a) Signatures on annual returns- Section 92 of the Companies Act 2013-


It is provided in the Section 92 of the Companies Act provides that annual
return in case of one person company shall be signed by the Secretary of
the company and in case there is no company then by the director of the
company.
b) Holding annual general meetings Section 122 of the Companies Act
2013 –
Section 122 of the Companies Act 2013 provides that the provisions of
section 98,100 to 111 are not applicable to One Person Company.
Therefore, provisions relating to General Meetings, Extra Ordinary
General Meeting and Notice Convening to General Meeting are not
applicable to One Person Company. However, for fulfilling the purposes
of S.114 of the Companies Act,2013, where any business is required to be
transacted at an Annual General Meeting, or other General Meeting of the
company by means of an ordinary or special resolution, it shall be sufficient
if the resolution is communicated by the member of the company and
entered in the minutes book which is required to be maintained U/s 118
and signed and dated by the member and such date shall be deemed to be
the date of meeting under the purposes of Companies Act,2013.
c) Board Meetings and Directors – Section149, 152 & 173 of the Act
One Person Company needs to have one director. It can have maximum of
15 directors which can also be increased by passing a special resolution as
in case of any other company.

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For the purposes of holding board meetings, in case of a OPC which has only
One director, it shall be sufficient compliance if all resolutions required to be
passed by such a company at a board meeting are entered in a minute book –
signed and dated by the member and such date shall be deemed to have the
date of the board meeting for all the purposes under Companies Act, 2013.

 Signatures on Financial Statements - Section 134 and 137 of


the Act. The OPC shall file with the RoC a copy of financial statements
duly adopted by its members along with all the documents which are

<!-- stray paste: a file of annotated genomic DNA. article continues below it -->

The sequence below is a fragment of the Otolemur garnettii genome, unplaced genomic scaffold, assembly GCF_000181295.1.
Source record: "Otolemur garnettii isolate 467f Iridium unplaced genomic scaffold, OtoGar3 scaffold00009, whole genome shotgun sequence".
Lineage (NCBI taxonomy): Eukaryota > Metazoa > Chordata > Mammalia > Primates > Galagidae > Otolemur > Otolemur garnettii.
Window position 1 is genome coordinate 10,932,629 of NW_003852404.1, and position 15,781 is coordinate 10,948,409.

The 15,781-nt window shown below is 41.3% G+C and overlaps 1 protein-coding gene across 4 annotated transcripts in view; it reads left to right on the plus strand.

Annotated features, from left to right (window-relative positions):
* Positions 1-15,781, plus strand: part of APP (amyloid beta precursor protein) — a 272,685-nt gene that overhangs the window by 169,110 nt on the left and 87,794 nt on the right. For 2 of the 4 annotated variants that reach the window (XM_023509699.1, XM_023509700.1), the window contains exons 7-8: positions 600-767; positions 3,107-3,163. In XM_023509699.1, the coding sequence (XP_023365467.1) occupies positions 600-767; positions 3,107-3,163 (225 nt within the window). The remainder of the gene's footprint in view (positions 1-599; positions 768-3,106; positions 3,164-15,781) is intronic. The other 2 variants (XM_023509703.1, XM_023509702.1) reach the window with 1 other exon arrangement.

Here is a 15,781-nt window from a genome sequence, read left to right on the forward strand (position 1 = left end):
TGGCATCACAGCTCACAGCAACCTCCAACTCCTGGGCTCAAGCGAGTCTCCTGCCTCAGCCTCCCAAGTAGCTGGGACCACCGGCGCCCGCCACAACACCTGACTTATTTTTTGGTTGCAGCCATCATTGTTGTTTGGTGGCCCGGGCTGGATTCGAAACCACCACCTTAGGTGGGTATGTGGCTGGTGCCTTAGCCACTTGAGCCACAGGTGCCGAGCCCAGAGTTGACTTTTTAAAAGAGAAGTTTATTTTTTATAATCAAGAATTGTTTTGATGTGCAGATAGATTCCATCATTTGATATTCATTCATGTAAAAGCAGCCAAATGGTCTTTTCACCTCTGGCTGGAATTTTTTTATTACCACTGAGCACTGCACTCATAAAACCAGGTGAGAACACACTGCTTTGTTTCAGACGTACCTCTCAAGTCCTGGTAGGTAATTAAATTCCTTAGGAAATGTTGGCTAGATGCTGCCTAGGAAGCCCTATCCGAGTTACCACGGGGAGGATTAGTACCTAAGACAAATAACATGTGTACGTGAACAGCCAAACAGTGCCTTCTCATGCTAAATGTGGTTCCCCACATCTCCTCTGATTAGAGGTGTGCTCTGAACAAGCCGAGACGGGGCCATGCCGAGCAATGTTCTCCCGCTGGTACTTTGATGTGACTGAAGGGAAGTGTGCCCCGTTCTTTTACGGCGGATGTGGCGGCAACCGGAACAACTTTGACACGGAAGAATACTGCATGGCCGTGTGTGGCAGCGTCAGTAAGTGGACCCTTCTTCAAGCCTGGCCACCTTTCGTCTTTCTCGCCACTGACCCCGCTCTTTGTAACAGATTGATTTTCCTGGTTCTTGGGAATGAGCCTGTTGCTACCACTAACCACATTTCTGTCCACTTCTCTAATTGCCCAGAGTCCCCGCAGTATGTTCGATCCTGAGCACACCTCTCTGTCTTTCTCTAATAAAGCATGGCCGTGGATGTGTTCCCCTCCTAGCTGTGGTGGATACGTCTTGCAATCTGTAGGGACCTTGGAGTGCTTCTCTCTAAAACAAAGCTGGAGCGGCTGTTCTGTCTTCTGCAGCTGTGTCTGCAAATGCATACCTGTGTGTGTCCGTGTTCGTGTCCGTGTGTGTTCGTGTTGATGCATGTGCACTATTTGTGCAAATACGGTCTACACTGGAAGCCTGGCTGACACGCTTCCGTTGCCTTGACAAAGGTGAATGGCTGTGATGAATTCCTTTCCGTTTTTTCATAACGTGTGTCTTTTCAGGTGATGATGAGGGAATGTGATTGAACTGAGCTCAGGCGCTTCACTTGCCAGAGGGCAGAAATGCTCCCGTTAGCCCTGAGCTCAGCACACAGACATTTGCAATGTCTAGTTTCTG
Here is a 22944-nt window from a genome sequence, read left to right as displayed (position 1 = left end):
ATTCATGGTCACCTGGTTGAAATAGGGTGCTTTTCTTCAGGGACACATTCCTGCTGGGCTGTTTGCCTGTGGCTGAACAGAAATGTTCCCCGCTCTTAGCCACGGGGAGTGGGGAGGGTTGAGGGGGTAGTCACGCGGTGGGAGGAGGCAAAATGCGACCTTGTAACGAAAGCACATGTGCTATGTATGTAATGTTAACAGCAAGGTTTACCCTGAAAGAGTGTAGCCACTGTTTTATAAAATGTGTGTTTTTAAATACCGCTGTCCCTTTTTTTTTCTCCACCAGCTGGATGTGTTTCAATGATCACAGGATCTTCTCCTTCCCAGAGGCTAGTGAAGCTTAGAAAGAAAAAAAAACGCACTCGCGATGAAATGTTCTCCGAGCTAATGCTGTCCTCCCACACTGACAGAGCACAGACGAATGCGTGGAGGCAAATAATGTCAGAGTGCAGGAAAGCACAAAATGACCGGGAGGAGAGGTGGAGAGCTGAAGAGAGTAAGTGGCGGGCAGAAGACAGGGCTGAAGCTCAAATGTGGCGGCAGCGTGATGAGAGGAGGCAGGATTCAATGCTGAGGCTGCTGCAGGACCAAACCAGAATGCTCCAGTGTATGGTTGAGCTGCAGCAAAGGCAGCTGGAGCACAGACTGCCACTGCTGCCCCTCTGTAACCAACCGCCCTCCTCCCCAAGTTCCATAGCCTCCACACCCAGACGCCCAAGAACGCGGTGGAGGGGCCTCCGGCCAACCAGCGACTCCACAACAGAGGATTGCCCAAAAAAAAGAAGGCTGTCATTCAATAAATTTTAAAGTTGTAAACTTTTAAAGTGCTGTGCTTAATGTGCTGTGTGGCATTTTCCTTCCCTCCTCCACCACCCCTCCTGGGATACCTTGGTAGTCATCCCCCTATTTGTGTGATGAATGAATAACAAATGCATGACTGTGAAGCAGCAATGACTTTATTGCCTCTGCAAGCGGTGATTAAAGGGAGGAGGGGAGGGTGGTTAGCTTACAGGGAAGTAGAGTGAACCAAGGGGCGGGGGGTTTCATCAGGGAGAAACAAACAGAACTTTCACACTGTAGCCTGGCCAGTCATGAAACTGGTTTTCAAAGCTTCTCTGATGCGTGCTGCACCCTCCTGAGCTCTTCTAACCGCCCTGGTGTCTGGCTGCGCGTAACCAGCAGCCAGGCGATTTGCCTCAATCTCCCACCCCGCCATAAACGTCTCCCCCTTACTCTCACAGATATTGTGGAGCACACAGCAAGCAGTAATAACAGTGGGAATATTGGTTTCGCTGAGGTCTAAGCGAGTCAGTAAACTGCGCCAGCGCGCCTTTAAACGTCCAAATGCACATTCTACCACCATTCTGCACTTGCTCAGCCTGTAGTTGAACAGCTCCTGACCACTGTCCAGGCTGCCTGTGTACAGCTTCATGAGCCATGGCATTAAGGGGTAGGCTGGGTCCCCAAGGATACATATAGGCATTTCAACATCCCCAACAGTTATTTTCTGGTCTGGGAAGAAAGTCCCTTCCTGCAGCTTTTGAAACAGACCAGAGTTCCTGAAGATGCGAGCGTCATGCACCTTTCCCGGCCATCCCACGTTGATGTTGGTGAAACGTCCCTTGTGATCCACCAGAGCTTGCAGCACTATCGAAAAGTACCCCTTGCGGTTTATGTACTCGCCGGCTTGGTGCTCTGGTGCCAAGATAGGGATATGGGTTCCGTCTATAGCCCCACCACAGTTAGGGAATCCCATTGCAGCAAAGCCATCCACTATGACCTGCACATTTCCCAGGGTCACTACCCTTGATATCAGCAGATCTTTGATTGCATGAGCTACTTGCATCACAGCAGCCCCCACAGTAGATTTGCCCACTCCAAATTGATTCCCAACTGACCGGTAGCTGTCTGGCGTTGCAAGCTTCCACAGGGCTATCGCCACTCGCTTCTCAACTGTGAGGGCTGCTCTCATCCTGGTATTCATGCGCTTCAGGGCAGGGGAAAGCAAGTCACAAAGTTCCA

required to be attached to such financial statement, within 180 days from
the closure of the financial year along with cash flow statements. The
financial statement shall be signed by only one director and the annual
return shall be signed by the company secretary and the director, and in
case if there is no company secretary then only by the director.

 Contracts by One Person Company – Section 193 of the Act.

The new Companies Act, 2013 gives special attention to the contracts which
will be entered by One Person Company. If the company fails to comply with
the provisions as to providing the information to the RoC then it shall be liable
for punishment of fine which will be not less than twenty thousand rupees and
extend to one lakh rupees and the imprisonment for a term which may extend
up to 6 months.

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 Impact of OPC in India

As the concept of OPC is very new in India, it will take time for OPC to work
with efficiency. But when the time will pass OPC will come up with a sparkling
future and it will be the most successful business concept. The reason behind this
is that one person can form a company without any shareholder if the member is
willing to add shareholders; all he needs to do is to modify the Memorandum of
Association and file it before Roc. Small entrepreneurs will grow in Indian
entrepreneurship, be it weaver, traders, artisans, small to mid level entrepreneurs,
OPC is a bright future for them to grow and to get recognition globally. Foreign
Investors will be dealing with one member to establish a corporate relationship
and not with a score of shareholders/directors where there are more chances for
disparity in Ideas, concepts etc for a business to grow. Any foreign company who
wishes to establish in India through an Investment, through a merger or through
a Joint venture will have to just lock the deal with the member of an OPC, and
the venture will be expected to start sooner with more effective results. In
upcoming years the impact of an OPC will be remarkable and it is a promising
future for Indian Entrepreneurship. Expectedly, there will be good Foreign
Investments, Joint Ventures, and Mergers etc. An OPC is doing well in European
Countries, In United States, and Australia the same is resulting in strengthening
the economy of the countries. In India when the expert committee of Dr. JJ Irani
proposed the concept of an OPC, it was solely aimed for the structured organized
business, with a different legal entity altogether and to organize the private sector
of the entrepreneurship, which indeed is expected to be done, along with a
significant growth in Indian Economy benefiting the country on the Global Level.

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CONCLUSION
Thus, I would like to conclude by saying that limited liability of OPC shall
encourage many traders or sole proprietor to come up with new companies. There
will be less chance of frauds and misrepresentation as there will be one member
only. It will be helpful economically also for India as it many weavers, traders
will come up with Company as they will be able to work as entrepreneur.

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Bibliography

 Singh Avtar, Company Law, Allahabad Law Agency


 www.Indiankanoon.com
 www.Indiacode.com